US v. Latroy Dugger


UNPUBLISHED PER CURIAM OPINION filed. Originating case number: 4:06-cr-00028-FL-1. Copies to all parties and the district court. [999985486]. [16-4153]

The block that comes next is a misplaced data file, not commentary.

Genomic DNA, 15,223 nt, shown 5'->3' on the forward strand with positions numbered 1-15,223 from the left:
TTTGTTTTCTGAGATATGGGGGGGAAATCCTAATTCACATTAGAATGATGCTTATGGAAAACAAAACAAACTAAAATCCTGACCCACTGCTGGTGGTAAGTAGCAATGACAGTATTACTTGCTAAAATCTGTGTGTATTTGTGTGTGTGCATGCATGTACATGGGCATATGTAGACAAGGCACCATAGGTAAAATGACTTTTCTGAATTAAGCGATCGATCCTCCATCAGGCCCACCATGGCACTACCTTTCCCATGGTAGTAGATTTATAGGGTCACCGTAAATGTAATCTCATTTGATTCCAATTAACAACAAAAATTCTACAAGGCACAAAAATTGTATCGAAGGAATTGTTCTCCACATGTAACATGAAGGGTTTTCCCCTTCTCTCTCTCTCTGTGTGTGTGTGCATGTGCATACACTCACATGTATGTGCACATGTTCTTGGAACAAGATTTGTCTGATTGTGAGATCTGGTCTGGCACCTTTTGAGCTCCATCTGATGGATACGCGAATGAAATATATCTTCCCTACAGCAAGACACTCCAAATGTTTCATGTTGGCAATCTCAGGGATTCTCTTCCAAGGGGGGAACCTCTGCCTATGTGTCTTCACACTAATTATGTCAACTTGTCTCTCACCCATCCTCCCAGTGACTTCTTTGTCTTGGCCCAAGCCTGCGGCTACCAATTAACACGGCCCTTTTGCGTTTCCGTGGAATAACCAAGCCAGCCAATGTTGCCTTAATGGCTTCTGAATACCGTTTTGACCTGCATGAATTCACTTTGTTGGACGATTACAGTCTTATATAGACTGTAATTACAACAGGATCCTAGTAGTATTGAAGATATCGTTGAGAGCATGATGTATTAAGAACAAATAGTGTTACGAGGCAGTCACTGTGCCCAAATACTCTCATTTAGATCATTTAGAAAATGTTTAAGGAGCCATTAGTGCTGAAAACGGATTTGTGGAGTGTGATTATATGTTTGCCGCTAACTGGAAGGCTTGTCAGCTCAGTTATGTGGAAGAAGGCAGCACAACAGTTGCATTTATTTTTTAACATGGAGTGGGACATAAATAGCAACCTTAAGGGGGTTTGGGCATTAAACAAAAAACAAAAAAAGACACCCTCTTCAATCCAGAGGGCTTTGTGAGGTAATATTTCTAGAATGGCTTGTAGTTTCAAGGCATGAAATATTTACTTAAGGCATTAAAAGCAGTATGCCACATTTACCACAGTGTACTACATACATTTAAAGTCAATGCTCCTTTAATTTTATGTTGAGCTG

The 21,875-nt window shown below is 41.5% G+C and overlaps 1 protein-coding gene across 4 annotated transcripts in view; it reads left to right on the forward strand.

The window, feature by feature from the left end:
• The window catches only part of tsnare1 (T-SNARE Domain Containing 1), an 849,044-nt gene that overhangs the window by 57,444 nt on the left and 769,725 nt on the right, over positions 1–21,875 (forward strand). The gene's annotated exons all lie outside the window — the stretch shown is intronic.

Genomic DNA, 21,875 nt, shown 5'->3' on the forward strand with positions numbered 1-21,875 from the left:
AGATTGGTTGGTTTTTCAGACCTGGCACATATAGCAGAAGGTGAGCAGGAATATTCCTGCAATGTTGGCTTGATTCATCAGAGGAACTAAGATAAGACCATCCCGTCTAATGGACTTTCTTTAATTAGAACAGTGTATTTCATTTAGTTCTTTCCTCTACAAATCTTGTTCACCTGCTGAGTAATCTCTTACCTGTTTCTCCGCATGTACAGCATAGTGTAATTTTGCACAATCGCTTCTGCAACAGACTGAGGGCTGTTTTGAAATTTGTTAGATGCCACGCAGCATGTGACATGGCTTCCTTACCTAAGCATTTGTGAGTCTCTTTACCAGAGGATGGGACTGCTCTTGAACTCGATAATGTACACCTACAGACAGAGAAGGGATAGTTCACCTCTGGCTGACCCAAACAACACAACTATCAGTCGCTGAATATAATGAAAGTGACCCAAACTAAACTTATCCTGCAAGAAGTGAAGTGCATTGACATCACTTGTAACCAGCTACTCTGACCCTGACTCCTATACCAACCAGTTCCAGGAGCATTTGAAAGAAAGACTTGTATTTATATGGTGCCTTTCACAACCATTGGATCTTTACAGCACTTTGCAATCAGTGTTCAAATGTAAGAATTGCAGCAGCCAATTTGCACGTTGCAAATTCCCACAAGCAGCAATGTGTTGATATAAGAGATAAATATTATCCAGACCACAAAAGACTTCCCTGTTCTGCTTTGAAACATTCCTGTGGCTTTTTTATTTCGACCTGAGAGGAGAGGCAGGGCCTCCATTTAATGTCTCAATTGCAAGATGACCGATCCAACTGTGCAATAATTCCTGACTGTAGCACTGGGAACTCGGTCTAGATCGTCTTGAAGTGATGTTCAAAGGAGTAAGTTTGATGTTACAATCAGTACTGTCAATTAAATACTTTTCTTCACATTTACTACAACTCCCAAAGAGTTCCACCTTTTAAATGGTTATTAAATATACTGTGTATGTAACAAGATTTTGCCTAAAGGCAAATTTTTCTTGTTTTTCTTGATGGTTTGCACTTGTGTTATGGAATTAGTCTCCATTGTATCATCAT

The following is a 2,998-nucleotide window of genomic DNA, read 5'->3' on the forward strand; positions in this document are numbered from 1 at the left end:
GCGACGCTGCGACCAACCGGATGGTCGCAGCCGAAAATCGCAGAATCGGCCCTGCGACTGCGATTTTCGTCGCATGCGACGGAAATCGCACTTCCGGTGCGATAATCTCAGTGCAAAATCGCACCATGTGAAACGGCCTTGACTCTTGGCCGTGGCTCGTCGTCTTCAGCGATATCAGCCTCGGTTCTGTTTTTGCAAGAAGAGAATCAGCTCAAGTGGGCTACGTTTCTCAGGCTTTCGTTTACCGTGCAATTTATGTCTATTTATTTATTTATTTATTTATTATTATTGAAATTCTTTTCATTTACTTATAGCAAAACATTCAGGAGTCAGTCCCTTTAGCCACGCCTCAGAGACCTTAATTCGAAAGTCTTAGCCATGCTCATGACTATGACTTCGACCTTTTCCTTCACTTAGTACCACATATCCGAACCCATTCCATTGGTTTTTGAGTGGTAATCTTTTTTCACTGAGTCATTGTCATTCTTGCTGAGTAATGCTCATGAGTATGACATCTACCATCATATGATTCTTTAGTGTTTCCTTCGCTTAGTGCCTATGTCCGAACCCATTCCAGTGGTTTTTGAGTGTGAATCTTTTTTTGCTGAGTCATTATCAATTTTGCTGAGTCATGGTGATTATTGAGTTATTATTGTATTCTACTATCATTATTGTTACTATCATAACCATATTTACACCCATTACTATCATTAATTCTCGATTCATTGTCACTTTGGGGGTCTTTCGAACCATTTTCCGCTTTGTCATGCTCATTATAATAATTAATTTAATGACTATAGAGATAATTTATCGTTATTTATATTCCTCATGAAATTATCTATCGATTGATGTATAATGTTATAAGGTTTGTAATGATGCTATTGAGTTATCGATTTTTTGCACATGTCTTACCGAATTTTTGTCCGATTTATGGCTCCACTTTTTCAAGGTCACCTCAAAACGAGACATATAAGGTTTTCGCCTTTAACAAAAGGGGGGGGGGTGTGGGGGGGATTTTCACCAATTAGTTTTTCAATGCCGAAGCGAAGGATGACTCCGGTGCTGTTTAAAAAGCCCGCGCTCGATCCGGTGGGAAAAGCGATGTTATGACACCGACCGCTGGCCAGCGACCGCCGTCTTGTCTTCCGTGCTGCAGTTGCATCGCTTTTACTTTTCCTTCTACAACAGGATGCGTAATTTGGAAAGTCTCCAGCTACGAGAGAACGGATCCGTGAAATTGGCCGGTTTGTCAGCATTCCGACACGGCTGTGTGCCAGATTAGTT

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Appeal: 16-4153 Doc: 30 Filed: 12/13/2016 Pg: 1 of 5 UNPUBLISHED UNITED STATES COURT OF APPEALS FOR THE FOURTH CIRCUIT No. 16-4153 UNITED STATES OF AMERICA, Plaintiff - Appellee, v. LATROY KRISHAWAN DUGGER, Defendant - Appellant. Appeal from the United States District Court for the Eastern District of North Carolina, at Greenville. Louise W. Flanagan, District Judge. (4:06-cr-00028-FL-1) Submitted: November 18, 2016 Decided: December 13, 2016 Before WILKINSON, MOTZ, and KEENAN, Circuit Judges. Affirmed by unpublished per curiam opinion. Thomas P. McNamara, Federal Public Defender, Stephen C. Gordon, Assistant Federal Public Defender, Raleigh, North Carolina, for Appellant. John Stuart Bruce, United States Attorney, Jennifer P. May-Parker, Kristine L. Fritz, Assistant United States Attorneys, Raleigh, North Carolina, for Appellee. Unpublished opinions are not binding precedent in this circuit. Appeal: 16-4153 Doc: 30 Filed: 12/13/2016 Pg: 2 of 5 PER CURIAM: Latroy Krishawan Dugger appeals the 46-month sentence imposed following the revocation of his supervised release term. On appeal, Dugger asserts that his sentence was plainly procedurally unreasonable because the district court failed to adequately explain its reasons for rejecting arguments in support of a downward variance. his sentencing For the reasons that follow, we affirm. A district sentence after court has revoking “broad a discretion” defendant’s in imposing supervised a release. United States v. Thompson, 595 F.3d 544, 547 (4th Cir. 2010). We will applicable affirm a statutory revocation maximum sentence and not that is “plainly within the unreasonable.” United States v. Padgett, 788 F.3d 370, 373 (4th Cir.) (internal quotation marks omitted), cert. denied, 136 S. Ct. 494 (2015). To determine whether a revocation sentence is plainly unreasonable, we must first assess the sentence for procedural and substantive unreasonableness, considering the same general principles utilized in review of original sentences. United States v. Crudup, 461 F.3d 433, 438 (4th Cir. 2006). In so doing, we assume “a more deferential appellate posture” than that employed in review of original sentences. F.3d at 373 (internal quotation marks omitted). Padgett, 788 Only if we find the revocation sentence unreasonable need we determine whether 2 Appeal: 16-4153 Doc: 30 Filed: 12/13/2016 it is “plainly” so. Pg: 3 of 5 United States v. Moulden, 478 F.3d 652, 657 (4th Cir. 2007). A sentencing court generally must provide an “individualized assessment justifying the sentence imposed and rejection of arguments for a higher or lower sentence based on [18 U.S.C. § 3553(a) (2012)].” United States v. Lynn, 592 F.3d 572, 584 (4th Cir. 2010) (internal quotation marks omitted). The court “need not robotically tick through § 3553(a)’s every subsection” in explaining the sentence it imposes, “particularly when imposing a within-Guidelines sentence.” United States v. Powell, 650 F.3d 388, 395 (4th Cir. 2011) (internal quotation marks omitted). “nonfrivolous that set should However, reasons forth address in the for the if imposing advisory party’s rejected those arguments.” the defendant a different Guidelines, arguments and a has presented sentence district explain why than judge he has United States v. Carter, 564 F.3d 325, 328 (4th Cir. 2009) (internal quotation marks omitted). The district court’s explanation for its sentence must be adequate to “demonstrate that it considered the parties’ arguments and had a reasoned basis for exercising its own legal decisionmaking authority.” Lynn, 592 F.3d at 576 (brackets and internal quotation marks omitted). In the revocation context, the court’s statement of reasons need not be as specific or as detailed as that required in imposing an original sentence, “but 3 Appeal: 16-4153 Doc: 30 Filed: 12/13/2016 Pg: 4 of 5 it still must provide a statement of reasons for the sentence imposed.” Thompson, 595 F.3d at 547 (internal quotation marks omitted). “Chapter Seven instructs that, in fashioning a revocation sentence, the court should sanction primarily the defendant’s breach of trust, while taking into account, to a limited degree, the seriousness of the underlying violation and the criminal history of the violator.” United States v. Webb, 738 F.3d 638, 641 (4th Cir. 2013) (internal quotation marks omitted). The court also should consider, among other factors, “the nature and circumstances of the offense and the history and characteristics of the defendant,” as well as the need for the sentence “to afford adequate deterrence to criminal conduct” and “to protect the public from further crimes of the defendant.” § 3553(a)(1), (2)(B), (enumerating applicable court’s explanation (C); see 18 sentencing is brief, U.S.C. § 3583(e) factors). “[t]he 18 U.S.C. context Even (2012) where surrounding the a district court’s explanation may imbue it with enough content for us § 3553(a) to evaluate factors and both whether whether it the did court so considered properly.” the United States v. Montes-Pineda, 445 F.3d 375, 381 (4th Cir. 2006); see Thompson, 595 F.3d at 547. Our review of the record leads us to conclude the court provided an adequate explanation to support Dugger’s revocation 4 Appeal: 16-4153 Doc: 30 sentence. Filed: 12/13/2016 Pg: 5 of 5 As Dugger acknowledges, the court’s statements at the close of the hearing evidence its consideration of counsel’s sentencing arguments and Dugger’s allocution. explanation was adequately brief, expressed § 3553(a) factors its its when comments during contemplation rejecting While the court’s of Dugger’s the the hearing applicable arguments for a variance. The court appropriately emphasized the significant breach trust of produced by Dugger’s return to the trafficking conduct underlying his original offense. drug The court demonstrated its consideration of Dugger’s offense, history, and characteristics by observing that Dugger had not reformed his conduct, despite his advancing age and family support. of the significant deference accorded a district In light court when imposing a revocation sentence, see Thompson, 595 F.3d at 547, we conclude these statements articulated sufficient support for the court’s determination that Dugger’s conduct warranted a sentence within the policy statement range. Accordingly, we affirm the district court’s judgment. dispense with contentions are oral argument adequately because presented in the the facts We and legal materials before this court and argument would not aid the decisional process. AFFIRMED 5